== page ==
Twitter did not always do this. All replies were seen by everyone no matter what.  While this forced change of Twitter behavior caused a huge furor at the time, as with many Twitter changes, the userbase had no choice but to eventually learn to accept and live with it.  In fact, even I have come to welcome the change. But then, I never did mind the logic. It was the very confusing way they chose to implement it (and spring it on us without much diplomacy) that irked me (and others).

Again, back in May of 2009, I wrote about Twitter's "Replies Issue."  Read it if you like the grim details. Otherwise, find something better to do—such as keep on reading.

But doesn't using this trick make it hard to follow a conversation?

Sometimes, but rarely. The downside is that it breaks Twitter's native connections, so users of Twitter.com (and some clients), cannot "thread together" the stream of messages between the two participants. This is often called "reading the conversation."

Why don't I (and possibly you) care?  Because the best "conversations" usually involve many more than two people anyway, and the threading never worked for that at all.  So I simply use "search" of all the names I care about. It's an extra step, but since most of my frequent engagements are all with people I follow anyway, we all see each other's updates. So it's only only when the discussion is with someone I don't follow, or when  I want to see what the whole herd is saying that I bother to use the search method. But I do it so often, it's not a bother. I usually have a browser search page open all the time, and I just change the names and press go.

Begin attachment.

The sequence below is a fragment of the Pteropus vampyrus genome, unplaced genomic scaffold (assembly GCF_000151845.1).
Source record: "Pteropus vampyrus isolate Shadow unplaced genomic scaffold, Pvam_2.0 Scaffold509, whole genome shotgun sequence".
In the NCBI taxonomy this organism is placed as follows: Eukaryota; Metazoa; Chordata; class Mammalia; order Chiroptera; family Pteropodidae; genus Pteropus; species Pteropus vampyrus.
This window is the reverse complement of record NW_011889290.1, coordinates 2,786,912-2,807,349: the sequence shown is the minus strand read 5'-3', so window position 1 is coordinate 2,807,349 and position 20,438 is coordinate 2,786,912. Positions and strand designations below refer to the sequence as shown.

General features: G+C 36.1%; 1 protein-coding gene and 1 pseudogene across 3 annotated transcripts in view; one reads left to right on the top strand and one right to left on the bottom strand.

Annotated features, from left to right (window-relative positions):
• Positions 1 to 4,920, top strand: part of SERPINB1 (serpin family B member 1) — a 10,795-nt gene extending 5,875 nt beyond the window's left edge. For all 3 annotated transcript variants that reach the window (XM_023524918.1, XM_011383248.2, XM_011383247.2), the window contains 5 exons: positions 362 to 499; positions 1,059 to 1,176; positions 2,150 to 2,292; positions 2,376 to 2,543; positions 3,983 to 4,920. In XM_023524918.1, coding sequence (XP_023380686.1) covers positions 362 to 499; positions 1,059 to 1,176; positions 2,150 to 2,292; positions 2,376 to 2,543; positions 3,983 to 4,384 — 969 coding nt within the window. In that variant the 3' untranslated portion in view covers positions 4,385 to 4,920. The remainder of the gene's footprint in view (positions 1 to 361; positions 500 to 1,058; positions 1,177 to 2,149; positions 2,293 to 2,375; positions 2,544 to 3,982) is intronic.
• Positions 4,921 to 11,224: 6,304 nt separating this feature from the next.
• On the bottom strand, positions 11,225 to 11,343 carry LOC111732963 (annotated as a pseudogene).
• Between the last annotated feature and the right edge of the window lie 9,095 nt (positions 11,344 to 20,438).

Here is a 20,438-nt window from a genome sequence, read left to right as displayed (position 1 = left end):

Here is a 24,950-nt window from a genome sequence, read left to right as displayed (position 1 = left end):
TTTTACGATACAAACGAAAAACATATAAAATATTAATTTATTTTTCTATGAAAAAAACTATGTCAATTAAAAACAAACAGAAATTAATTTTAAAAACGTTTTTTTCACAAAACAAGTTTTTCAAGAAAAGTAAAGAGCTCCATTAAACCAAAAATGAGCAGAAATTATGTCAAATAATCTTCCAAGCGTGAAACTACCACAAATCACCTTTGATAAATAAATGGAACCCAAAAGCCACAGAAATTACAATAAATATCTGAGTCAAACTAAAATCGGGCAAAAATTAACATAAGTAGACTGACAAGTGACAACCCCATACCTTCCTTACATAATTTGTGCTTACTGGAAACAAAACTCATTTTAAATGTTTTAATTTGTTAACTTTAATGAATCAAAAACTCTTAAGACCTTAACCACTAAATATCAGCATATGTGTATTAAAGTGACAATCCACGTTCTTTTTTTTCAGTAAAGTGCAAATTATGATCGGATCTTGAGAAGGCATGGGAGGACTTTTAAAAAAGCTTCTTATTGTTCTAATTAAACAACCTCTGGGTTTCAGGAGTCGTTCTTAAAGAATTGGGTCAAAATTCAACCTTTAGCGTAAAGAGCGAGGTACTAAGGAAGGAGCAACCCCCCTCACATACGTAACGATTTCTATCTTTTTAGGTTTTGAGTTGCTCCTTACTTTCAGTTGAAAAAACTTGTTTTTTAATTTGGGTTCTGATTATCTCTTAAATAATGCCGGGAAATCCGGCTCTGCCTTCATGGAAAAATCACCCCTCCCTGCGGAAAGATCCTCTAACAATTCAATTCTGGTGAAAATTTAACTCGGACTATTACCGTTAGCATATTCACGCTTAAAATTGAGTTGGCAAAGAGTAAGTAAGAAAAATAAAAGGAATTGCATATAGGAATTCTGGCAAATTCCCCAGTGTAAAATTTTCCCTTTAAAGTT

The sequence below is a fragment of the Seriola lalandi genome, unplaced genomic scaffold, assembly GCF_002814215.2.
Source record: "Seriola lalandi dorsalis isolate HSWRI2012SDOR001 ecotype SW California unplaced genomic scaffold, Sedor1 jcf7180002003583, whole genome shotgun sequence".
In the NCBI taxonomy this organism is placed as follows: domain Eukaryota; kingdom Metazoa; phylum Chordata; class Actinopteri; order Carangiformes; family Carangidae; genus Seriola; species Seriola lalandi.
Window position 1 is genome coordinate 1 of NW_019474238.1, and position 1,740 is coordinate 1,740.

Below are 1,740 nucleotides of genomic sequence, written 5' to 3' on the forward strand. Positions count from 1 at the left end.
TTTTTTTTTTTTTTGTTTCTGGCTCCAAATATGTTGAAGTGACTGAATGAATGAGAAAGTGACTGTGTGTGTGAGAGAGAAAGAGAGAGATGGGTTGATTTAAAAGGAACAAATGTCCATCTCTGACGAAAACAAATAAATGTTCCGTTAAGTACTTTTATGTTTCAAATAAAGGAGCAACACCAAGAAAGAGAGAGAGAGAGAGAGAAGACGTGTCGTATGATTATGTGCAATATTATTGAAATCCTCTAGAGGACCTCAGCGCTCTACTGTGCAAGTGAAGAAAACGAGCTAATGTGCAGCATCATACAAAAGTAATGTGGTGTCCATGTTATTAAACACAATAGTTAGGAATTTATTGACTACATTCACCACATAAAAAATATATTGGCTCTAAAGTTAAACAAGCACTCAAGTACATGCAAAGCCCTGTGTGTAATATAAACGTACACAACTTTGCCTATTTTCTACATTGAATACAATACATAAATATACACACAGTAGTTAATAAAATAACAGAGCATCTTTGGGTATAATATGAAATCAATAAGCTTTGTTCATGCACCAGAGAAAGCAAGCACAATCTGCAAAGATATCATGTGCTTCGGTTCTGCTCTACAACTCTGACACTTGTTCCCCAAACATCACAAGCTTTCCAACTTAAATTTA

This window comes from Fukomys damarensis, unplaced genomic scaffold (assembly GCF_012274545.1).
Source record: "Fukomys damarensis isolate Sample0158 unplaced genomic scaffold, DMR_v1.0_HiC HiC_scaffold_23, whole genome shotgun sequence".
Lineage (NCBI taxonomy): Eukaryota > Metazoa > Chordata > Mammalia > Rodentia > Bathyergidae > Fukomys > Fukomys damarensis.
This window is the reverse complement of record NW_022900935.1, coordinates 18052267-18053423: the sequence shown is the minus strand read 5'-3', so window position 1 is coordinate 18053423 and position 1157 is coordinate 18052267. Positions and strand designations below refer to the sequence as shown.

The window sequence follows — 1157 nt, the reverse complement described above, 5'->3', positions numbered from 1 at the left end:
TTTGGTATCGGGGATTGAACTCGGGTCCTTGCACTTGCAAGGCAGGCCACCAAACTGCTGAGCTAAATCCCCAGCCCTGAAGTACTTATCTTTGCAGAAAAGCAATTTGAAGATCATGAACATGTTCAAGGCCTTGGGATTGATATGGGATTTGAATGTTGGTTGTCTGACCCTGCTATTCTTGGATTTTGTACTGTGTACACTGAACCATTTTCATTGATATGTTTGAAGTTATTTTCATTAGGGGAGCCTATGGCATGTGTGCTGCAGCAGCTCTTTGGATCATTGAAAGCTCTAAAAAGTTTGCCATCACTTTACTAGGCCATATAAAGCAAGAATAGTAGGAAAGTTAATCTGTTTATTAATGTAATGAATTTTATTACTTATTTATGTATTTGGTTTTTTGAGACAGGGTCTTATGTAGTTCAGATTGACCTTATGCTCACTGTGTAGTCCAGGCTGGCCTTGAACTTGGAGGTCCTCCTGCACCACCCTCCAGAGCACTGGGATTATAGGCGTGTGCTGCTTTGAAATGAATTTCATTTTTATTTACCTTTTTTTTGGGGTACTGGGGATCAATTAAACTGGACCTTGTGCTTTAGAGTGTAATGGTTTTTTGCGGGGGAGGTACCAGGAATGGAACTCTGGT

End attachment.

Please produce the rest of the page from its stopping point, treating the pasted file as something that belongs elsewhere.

Should you always use this technique?

Absolutely not. The rule of thumb should be "Is this something of interest to enough of my followers that I want them all to see it?"  If the answer is no, then simply reply normally without the period.

So why does @Shoq appear to use it so often?

Three reasons:

  1. Because the majority of my tweets are about political or social issues that I feel are of interest to all or most of my stream or they probably wouldn't be following me in the first place.
  2. I may be responding to some wingnut with a dozen followers and I want to amuse or inform my stream about the idiot.
  3. I use it so often for 1 and 2 above that it's become a habit I don't always break when I should. Me so bad. I hate me for it. You can too.

Doesn't Tweetdeck (and other clients*) give you the option to see all replies?

Yes, it does. But Tweetdeck is only one of dozens of popular clients*, and support for this special feature is very rare at this time. And Twitter.com (the client which most people still use), has no such support.

Why doesn't Twitter just build an option into their client?